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Official Gazette

Saturday, January 19, 2019

Draft Securities Law proposes expanding foreign holding cap

Updated: 08:12’ - 30/12/2018
The Ministry of Finance (MOF) has recently held a series of conferences to collect opinions from legal experts and stakeholders on the draft Securities Law, focusing on such issues as conditions for acquiring public company status and foreign holding cap in public companies, public offering and private placement of stocks and bonds, powers of the State Securities Commission (SSC), and organizational and operational model of Stock Exchanges.

The 137-article draft, which would replace the 2016 Securities Law and its 2010 amendments, is scheduled to be tabled to the National Assembly for discussion next year.

A customer inquires information at Bao Viet Securities Joint-Stock Company__Photo: Tran Viet/VNA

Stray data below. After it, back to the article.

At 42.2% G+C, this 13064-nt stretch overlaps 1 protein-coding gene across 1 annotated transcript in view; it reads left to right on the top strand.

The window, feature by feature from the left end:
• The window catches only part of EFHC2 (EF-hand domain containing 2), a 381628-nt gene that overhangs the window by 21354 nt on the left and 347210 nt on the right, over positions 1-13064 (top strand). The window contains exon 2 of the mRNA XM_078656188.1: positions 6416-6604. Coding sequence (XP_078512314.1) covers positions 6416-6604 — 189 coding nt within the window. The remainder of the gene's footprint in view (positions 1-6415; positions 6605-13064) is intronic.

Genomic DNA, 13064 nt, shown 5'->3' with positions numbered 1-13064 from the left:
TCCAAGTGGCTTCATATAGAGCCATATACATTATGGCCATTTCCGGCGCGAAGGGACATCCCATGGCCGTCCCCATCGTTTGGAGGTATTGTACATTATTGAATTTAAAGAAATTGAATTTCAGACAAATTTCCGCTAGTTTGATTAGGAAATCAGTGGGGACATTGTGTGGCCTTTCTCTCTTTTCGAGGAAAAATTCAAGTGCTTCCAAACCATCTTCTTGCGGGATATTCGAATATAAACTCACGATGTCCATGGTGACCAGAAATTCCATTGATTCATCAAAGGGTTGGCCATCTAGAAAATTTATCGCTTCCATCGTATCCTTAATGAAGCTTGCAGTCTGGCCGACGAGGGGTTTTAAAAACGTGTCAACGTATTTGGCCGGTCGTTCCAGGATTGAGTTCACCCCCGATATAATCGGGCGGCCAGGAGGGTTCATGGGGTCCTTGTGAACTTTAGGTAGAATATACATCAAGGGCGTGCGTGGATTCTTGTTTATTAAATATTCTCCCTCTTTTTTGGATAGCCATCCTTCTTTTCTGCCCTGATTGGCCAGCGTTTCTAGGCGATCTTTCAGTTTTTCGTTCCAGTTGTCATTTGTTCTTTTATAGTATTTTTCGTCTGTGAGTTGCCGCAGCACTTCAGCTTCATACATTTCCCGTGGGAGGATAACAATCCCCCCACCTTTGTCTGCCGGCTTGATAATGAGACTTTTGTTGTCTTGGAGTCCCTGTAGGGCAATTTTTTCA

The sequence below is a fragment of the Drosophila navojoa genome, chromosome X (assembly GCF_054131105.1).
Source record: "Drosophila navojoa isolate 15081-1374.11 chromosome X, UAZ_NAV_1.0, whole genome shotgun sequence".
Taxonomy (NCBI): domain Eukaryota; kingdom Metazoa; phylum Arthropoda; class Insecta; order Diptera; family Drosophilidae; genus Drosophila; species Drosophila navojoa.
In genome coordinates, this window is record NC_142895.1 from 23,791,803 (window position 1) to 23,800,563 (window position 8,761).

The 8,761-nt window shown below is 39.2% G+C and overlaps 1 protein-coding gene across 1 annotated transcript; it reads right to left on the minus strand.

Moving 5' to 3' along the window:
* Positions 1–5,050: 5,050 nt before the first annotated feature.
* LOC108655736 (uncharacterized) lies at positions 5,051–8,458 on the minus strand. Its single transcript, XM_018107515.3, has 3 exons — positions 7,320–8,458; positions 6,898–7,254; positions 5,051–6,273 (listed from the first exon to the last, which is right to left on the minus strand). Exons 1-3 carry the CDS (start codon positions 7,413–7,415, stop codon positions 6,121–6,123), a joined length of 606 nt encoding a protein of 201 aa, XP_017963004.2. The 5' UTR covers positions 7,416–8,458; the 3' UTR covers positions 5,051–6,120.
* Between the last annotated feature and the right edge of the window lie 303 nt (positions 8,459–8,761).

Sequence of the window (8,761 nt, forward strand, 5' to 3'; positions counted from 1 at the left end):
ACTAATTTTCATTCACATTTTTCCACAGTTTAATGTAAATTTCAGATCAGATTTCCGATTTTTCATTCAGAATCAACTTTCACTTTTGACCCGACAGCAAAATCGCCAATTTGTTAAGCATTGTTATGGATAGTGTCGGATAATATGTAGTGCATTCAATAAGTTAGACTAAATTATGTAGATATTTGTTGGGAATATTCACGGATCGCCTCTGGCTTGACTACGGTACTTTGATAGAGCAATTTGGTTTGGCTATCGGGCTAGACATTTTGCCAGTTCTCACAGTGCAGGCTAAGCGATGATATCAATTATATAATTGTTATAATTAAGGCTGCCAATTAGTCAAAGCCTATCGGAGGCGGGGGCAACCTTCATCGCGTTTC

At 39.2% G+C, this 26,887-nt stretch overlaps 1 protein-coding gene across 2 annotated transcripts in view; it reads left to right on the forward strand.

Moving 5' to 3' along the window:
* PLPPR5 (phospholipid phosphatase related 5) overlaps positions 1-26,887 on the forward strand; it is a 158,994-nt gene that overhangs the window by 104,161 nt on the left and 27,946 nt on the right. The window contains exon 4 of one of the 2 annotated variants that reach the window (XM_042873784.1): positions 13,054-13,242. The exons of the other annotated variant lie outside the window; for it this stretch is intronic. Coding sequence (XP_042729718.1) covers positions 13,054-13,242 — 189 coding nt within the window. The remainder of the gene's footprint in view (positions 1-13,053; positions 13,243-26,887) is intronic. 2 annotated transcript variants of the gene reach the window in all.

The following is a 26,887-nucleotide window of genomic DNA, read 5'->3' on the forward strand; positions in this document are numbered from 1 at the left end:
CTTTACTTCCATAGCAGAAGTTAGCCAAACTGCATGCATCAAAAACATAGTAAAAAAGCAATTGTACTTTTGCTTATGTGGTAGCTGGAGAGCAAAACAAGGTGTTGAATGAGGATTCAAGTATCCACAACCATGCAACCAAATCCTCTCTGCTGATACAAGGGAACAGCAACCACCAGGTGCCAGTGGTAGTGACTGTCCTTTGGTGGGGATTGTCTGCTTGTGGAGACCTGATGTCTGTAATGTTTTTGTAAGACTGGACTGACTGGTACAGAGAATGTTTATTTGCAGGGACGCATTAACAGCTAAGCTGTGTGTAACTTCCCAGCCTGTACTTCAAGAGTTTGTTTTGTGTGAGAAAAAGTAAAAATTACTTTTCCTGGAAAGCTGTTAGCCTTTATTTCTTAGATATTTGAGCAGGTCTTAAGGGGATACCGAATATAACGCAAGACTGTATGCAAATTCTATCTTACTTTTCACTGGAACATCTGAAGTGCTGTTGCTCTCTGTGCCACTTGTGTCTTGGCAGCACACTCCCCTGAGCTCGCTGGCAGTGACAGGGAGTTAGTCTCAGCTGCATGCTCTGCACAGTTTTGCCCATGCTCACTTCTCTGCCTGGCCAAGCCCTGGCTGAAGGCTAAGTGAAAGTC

Public company status and foreign holding cap in public companies

With a view to improving the quality of goods on the securities market, the draft law imposes harder conditions for a joint stock company to acquire the public company status. Specifically, the company must have a contributed charter capital amount of at least VND 30 billion, a three-fold increase from the current VND 10 billion. The company must also have at least 20 percent of its charter capital contributed by at least 100 investors other than shareholders holding 1 percent or more of the voting shares.

One of the most significant contents of the draft is the expansion of foreign holding cap in public companies. Accordingly, public companies would be subject to no restrictions on foreign holding cap, unless otherwise prescribed by treaties to which Vietnam has acceded or a specialized law. Particularly, the foreign holding rate in a public company operating in different sectors and subject to different foreign holding caps must not exceed the lowest rate among those prescribed for these sectors.